The states that do not offer ABA therapy to all children who meet medical necessity criteria are: Idaho, Illinois, Maine, New Jersey, New York, Ohio, Oklahoma and Texas.

Wilkinson, the Oklahoma attorney, said families can play a powerful role in the remaining states by requesting ABA for their children.

“Nationwide, it’s going to have to be a push from the advocacy groups and parents and family members of individuals who need these services,” Wilkinson said.

Ironically, Unumb of Autism Speaks said that the eight states without the Medicaid coverage have passed laws that require private insurers to cover ABA.

“I’m very optimistic that all 50 states will provide ABA coverage under EPSDT,” she said. “I can’t say exactly how quickly we’re going to get there. There is rapid movement in most of the remaining states.”


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Arganger
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14 Feb 2019, 9:29 am

ASPartOfMe wrote:
States Skirting Obligation To Cover ABA Therapy
Quote:
Despite a federal mandate nearly five years ago, several state Medicaid programs are still failing to cover treatment like applied behavior analysis for children with autism, advocates say.

In 2014, the Centers for Medicaid and Medicare Services issued a bulletin telling states to pay for “medically necessary diagnostic and treatment services” for kids with autism, but stopped short of directly requiring ABA therapy.

However, advocates say that because some children on the spectrum require ABA, every state should offer coverage to those who do. Most states have since done so, but some legislatures have not allocated funding, even though they’ve passed laws that require private insurers to cover ABA therapy.

That inequity does not look good,” said Lorri Unumb, vice president of state government affairs for Autism Speaks. “It’s just critical that family finances not be a barrier to children being able to get this critically important intervention as soon as possible.”

The states that do not offer ABA therapy to all children who meet medical necessity criteria are: Idaho, Illinois, Maine, New Jersey, New York, Ohio, Oklahoma and Texas.

Wilkinson, the Oklahoma attorney, said families can play a powerful role in the remaining states by requesting ABA for their children.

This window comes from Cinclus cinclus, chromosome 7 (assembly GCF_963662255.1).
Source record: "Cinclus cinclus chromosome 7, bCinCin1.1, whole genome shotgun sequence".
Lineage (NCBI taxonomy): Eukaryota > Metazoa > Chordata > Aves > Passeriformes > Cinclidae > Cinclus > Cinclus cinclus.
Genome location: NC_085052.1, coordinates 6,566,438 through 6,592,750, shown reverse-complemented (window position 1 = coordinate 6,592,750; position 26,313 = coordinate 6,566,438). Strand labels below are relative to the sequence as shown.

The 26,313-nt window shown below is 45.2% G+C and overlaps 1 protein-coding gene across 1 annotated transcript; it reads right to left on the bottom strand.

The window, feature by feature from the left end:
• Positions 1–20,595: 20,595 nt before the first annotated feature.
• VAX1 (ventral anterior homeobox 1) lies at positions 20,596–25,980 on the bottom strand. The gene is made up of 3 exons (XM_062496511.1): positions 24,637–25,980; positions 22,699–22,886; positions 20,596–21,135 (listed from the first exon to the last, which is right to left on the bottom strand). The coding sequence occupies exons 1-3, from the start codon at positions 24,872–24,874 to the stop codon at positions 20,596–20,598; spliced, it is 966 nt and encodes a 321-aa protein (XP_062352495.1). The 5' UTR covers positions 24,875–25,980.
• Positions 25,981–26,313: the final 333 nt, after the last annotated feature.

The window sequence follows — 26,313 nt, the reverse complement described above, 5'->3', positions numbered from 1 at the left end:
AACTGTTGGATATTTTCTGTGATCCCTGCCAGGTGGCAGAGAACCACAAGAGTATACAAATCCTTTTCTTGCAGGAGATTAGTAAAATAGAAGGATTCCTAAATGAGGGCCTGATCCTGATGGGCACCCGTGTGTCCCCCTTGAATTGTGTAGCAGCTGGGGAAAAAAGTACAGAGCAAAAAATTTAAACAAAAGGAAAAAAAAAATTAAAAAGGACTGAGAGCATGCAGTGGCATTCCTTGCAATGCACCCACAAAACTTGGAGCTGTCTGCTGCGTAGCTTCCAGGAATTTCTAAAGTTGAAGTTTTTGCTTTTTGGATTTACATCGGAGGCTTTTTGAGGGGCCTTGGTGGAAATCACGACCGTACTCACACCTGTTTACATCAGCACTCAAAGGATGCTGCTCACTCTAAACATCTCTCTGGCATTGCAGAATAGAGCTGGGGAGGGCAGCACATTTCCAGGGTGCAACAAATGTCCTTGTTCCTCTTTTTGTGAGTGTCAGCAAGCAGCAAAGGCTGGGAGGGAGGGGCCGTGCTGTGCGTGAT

“Nationwide, it’s going to have to be a push from the advocacy groups and parents and family members of individuals who need these services,” Wilkinson said.

Ironically, Unumb of Autism Speaks said that the eight states without the Medicaid coverage have passed laws that require private insurers to cover ABA.

“I’m very optimistic that all 50 states will provide ABA coverage under EPSDT,” she said. “I can’t say exactly how quickly we’re going to get there. There is rapid movement in most of the remaining states.”


That is a good thing, states shouldn't cover abuse.


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Suspected; PTSD (Treated, as my counselor did notice), possible PCOS, PMDD, Learning disabilities (Sure of it, unknown what they are), possibly something wrong with immune system (Sick about as much as I'm not) Possible EDS- hyper mobility type (Will be getting tested, suggested by doctor) dysautonomia


livingwithautism
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14 Feb 2019, 11:01 am

I have ABA therapy and my therapists are gentle and kind. They don’t ask me to make eye contact or stop stimming or otherwise make me NT. They teach me life skills and help me become more independent.



DanielW
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14 Feb 2019, 11:12 am

livingwithautism wrote:
I have ABA therapy and my therapists are gentle and kind. They don’t ask me to make eye contact or stop stimming or otherwise make me NT. They teach me life skills and help me become more independent.


Then you did you ask if anyone here didn't hate it?

I'm glad it works for you



kraftiekortie
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14 Feb 2019, 11:18 am

Not all ABA is the Lovaas "Discrete Trial Training" type of ABA where kids get "negative reinforcement" for stimming-type behaviors. Like getting slapped on the hand.



livingwithautism
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14 Feb 2019, 12:01 pm

DanielW wrote:
livingwithautism wrote:
I have ABA therapy and my therapists are gentle and kind. They don’t ask me to make eye contact or stop stimming or otherwise make me NT. They teach me life skills and help me become more independent.


Then you did you ask if anyone here didn't hate it?

I'm glad it works for you


How many people who have actually had ABA hate it? The point of this thread was to establish a theory of mine that many people on here who hate ABA have never actually had it.



magz
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14 Feb 2019, 12:03 pm

AFAIK, ABA is just a method of training - you can use it with different goals. So it may be used to teach one something useful or it may be used to force one to act against self.


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livingwithautism
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14 Feb 2019, 12:09 pm

magz wrote:
AFAIK, ABA is just a method of training - you can use it with different goals. So it may be used to teach one something useful or it may be used to force one to act against self.


So basically it can be used in a good way or a bad way. It is not inherently wrong.



kraftiekortie
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14 Feb 2019, 12:23 pm

It's not inherently wrong.

It can be used for not-so-good purposes, though.

There was no ABA when I was a child---but my mother used some of the methods. Some of them were okay, and some of them were not.